Elisabeth Rosenthal had a (really) long piece in the New York Times over the weekend on the evils of air conditioning. You can read the entire piece, but the ending sums it up nicely:
Unfortunately many tropical places — including Singapore, Malaysia and Hong Kong — seem to have followed the United States’ lead in cooling preferences, Mr. Tanabe said, holding cooler to be better.
But certainly if I deserve to have an air-conditioner here in New York, my counterpart in Mumbai deserves to have one, too. So individuals need to be coaxed to make new choices.
“We need to educate people there are other ways to be comfortable than just turning up the A.C., you have to use it wisely,” said Mr. Wargocki, speaking from his condo in Singapore with the windows open late one evening to create natural drafts for cooling.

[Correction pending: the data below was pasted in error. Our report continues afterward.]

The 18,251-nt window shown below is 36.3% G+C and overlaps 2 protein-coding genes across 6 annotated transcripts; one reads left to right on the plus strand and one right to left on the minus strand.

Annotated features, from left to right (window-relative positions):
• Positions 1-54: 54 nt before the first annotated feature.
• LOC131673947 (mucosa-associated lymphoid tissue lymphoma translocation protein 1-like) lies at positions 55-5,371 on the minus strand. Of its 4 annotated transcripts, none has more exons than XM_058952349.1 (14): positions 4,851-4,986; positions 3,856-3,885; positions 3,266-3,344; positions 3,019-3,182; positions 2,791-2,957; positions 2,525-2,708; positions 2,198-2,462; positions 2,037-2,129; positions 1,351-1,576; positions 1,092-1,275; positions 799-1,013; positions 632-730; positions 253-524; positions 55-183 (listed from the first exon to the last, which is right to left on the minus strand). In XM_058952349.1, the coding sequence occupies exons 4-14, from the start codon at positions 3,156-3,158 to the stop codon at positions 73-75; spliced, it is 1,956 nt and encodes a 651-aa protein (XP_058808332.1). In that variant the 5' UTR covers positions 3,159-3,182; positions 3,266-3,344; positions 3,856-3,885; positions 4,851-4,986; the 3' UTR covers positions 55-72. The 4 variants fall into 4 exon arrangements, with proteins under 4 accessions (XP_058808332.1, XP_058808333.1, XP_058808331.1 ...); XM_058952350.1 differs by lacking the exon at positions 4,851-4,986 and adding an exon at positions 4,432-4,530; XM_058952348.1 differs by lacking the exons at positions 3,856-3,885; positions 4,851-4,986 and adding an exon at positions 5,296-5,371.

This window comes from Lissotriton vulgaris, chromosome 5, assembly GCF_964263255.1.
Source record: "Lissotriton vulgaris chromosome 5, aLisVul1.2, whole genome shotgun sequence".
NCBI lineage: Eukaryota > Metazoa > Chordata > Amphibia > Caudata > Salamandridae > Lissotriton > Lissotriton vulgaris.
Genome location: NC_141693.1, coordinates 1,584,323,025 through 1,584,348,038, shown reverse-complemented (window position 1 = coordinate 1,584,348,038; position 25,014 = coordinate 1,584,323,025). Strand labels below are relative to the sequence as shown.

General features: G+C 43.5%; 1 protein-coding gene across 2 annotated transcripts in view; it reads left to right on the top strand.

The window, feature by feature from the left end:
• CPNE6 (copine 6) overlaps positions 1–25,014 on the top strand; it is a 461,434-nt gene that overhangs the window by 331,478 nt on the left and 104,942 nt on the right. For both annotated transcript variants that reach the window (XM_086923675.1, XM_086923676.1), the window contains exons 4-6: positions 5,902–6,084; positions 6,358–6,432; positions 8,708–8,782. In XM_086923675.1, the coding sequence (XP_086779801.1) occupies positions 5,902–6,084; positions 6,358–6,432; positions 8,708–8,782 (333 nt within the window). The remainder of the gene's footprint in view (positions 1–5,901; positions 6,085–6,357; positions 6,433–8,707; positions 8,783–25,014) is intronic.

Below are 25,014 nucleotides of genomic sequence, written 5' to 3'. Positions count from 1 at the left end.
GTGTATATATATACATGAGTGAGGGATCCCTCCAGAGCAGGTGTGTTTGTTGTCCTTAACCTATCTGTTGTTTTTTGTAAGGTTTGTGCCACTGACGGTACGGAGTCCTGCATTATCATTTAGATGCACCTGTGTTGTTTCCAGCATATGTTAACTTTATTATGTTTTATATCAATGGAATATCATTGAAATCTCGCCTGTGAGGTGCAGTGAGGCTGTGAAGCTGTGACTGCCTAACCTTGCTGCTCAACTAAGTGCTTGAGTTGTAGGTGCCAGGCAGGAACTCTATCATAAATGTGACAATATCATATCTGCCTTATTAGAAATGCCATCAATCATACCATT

He began telling me about how the European Union was effectively forcing companies to use less cooling, by mandating that new buildings meet stricter energy-use standards. Since air-conditioning gobbles up far more electricity than heating in many office buildings, one way for architects to achieve compliance is to avoid an over-reliance on air-conditioning — for example, building with materials that do not absorb heat or pumping in cool air from deep underground.
I was listening from my living room in New York on a steamy Sunday morning. Given the topic of our conversation, I had the air-conditioner off, and the temperature was 85 or so. I couldn’t concentrate.
She couldn’t concentrate because it was 85 degrees? How weak is that? But I like how she admits that she turned off her AC during the phone interview with Wargocki only because of the “topic of conversation.” Presumably when the time came to write up her notes for the big anti-air-conditioning piece, she turned it back on again.